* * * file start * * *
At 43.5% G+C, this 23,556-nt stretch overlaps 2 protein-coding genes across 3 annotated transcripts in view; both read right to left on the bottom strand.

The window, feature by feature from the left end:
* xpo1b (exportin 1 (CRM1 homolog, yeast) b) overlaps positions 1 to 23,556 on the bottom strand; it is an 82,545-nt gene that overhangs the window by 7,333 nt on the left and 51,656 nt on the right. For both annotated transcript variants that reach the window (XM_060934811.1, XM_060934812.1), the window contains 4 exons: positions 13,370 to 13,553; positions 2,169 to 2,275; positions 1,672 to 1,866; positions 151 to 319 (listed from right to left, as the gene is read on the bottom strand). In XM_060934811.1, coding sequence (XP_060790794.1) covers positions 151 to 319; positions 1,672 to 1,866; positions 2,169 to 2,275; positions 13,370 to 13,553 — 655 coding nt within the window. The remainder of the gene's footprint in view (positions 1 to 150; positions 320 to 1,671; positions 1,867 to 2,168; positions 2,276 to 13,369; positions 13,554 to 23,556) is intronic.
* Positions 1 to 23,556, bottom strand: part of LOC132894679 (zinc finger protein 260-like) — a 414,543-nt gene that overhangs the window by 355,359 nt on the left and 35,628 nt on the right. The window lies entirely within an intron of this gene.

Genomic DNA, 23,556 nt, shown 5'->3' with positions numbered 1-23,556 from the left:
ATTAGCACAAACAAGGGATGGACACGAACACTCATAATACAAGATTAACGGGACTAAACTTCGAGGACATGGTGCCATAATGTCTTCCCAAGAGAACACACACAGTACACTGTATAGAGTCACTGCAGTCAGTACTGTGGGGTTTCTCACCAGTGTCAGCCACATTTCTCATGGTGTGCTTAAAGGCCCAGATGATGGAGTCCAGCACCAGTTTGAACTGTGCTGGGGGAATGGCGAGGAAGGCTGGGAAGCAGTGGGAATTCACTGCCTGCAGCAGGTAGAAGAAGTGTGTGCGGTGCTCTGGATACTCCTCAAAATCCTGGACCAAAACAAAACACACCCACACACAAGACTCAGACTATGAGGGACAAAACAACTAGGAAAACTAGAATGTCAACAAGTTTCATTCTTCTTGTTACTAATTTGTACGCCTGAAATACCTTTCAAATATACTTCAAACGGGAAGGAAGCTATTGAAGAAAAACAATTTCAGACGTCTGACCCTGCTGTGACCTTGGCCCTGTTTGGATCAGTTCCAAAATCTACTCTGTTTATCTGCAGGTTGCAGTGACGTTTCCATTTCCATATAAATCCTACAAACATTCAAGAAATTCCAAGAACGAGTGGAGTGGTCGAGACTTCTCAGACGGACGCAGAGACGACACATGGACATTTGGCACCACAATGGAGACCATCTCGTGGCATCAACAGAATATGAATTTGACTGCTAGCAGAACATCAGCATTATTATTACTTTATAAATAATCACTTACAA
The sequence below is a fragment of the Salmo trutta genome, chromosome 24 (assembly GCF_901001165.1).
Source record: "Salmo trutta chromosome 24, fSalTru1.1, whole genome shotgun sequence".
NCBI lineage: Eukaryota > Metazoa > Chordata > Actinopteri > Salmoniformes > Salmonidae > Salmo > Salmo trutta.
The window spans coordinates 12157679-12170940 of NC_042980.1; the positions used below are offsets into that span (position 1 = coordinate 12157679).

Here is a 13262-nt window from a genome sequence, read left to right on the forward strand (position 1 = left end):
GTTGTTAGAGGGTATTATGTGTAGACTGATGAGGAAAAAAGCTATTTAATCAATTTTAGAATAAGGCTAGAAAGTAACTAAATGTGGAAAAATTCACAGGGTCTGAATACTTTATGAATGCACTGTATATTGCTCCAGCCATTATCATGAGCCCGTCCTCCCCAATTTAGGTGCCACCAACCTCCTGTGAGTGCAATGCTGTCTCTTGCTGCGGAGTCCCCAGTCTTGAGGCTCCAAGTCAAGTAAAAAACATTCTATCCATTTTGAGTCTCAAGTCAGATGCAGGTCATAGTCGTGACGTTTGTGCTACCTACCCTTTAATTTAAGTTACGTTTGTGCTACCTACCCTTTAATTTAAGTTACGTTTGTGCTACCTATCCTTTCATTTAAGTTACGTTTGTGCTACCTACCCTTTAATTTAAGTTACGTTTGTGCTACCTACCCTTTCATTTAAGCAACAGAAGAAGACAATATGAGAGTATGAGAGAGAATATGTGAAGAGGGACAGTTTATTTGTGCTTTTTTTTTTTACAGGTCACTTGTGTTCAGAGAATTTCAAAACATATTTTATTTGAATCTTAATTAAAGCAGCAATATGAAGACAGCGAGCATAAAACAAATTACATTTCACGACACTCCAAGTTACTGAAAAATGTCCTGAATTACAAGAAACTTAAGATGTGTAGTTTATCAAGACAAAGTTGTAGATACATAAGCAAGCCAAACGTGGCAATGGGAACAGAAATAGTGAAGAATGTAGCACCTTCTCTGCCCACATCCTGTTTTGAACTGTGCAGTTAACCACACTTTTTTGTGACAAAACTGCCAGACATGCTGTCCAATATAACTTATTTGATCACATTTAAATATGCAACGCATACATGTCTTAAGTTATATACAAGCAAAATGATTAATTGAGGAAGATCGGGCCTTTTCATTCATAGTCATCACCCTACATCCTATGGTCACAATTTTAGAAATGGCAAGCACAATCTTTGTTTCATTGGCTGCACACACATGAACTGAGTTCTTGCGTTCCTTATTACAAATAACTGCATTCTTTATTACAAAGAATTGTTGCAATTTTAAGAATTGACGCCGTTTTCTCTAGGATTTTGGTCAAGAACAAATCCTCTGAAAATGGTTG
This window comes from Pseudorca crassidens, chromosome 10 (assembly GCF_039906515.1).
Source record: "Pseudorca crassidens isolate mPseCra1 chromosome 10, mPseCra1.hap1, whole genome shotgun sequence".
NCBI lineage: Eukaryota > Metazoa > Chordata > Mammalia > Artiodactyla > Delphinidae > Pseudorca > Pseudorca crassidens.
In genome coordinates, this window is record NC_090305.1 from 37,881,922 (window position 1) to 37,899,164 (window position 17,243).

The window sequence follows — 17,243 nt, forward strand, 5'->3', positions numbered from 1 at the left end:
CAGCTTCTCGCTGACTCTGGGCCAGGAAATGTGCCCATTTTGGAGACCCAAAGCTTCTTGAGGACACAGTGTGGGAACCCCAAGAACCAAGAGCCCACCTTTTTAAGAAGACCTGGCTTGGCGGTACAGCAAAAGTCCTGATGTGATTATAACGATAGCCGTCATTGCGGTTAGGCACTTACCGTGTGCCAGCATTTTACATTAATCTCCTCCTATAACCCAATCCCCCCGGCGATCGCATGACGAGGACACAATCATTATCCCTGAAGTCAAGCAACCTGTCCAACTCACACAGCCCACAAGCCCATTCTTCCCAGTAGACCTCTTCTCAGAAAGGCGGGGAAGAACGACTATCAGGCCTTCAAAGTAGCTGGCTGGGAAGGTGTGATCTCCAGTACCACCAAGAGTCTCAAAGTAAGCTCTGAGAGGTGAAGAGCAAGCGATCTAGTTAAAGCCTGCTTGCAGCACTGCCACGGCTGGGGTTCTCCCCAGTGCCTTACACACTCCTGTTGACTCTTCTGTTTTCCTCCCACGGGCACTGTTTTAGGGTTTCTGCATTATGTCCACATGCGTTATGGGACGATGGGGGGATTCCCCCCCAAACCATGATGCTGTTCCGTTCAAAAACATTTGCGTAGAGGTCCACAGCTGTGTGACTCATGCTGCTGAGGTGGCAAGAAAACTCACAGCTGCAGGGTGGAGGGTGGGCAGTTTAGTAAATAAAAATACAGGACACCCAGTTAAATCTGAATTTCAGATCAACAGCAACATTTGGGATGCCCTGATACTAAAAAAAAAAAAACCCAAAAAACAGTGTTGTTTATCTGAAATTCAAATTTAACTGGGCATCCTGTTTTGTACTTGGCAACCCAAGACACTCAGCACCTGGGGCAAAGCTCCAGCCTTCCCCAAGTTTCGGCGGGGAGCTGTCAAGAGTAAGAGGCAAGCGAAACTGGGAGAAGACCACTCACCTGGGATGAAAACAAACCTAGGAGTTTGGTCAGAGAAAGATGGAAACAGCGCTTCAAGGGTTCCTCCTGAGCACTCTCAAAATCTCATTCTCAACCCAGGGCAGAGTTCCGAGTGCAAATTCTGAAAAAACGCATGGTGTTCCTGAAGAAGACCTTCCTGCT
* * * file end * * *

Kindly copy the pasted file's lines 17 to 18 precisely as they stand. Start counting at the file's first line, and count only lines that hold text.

The window sequence follows — 17,243 nt, forward strand, 5'->3', positions numbered from 1 at the left end:
CAGCTTCTCGCTGACTCTGGGCCAGGAAATGTGCCCATTTTGGAGACCCAAAGCTTCTTGAGGACACAGTGTGGGAACCCCAAGAACCAAGAGCCCACCTTTTTAAGAAGACCTGGCTTGGCGGTACAGCAAAAGTCCTGATGTGATTATAACGATAGCCGTCATTGCGGTTAGGCACTTACCGTGTGCCAGCATTTTACATTAATCTCCTCCTATAACCCAATCCCCCCGGCGATCGCATGACGAGGACACAATCATTATCCCTGAAGTCAAGCAACCTGTCCAACTCACACAGCCCACAAGCCCATTCTTCCCAGTAGACCTCTTCTCAGAAAGGCGGGGAAGAACGACTATCAGGCCTTCAAAGTAGCTGGCTGGGAAGGTGTGATCTCCAGTACCACCAAGAGTCTCAAAGTAAGCTCTGAGAGGTGAAGAGCAAGCGATCTAGTTAAAGCCTGCTTGCAGCACTGCCACGGCTGGGGTTCTCCCCAGTGCCTTACACACTCCTGTTGACTCTTCTGTTTTCCTCCCACGGGCACTGTTTTAGGGTTTCTGCATTATGTCCACATGCGTTATGGGACGATGGGGGGATTCCCCCCCAAACCATGATGCTGTTCCGTTCAAAAACATTTGCGTAGAGGTCCACAGCTGTGTGACTCATGCTGCTGAGGTGGCAAGAAAACTCACAGCTGCAGGGTGGAGGGTGGGCAGTTTAGTAAATAAAAATACAGGACACCCAGTTAAATCTGAATTTCAGATCAACAGCAACATTTGGGATGCCCTGATACTAAAAAAAAAAAAACCCAAAAAACAGTGTTGTTTATCTGAAATTCAAATTTAACTGGGCATCCTGTTTTGTACTTGGCAACCCAAGACACTCAGCACCTGGGGCAAAGCTCCAGCCTTCCCCAAGTTTCGGCGGGGAGCTGTCAAGAGTAAGAGGCAAGCGAAACTGGGAGAAGACCACTCACCTGGGATGAAAACAAACCTAGGAGTTTGGTCAGAGAAAGATGGAAACAGCGCTTCAAGGGTTCCTCCTGAGCACTCTCAAAATCTCATTCTCAACCCAGGGCAGAGTTCCGAGTGCAAATTCTGAAAAAACGCATGGTGTTCCTGAAGAAGACCTTCCTGCT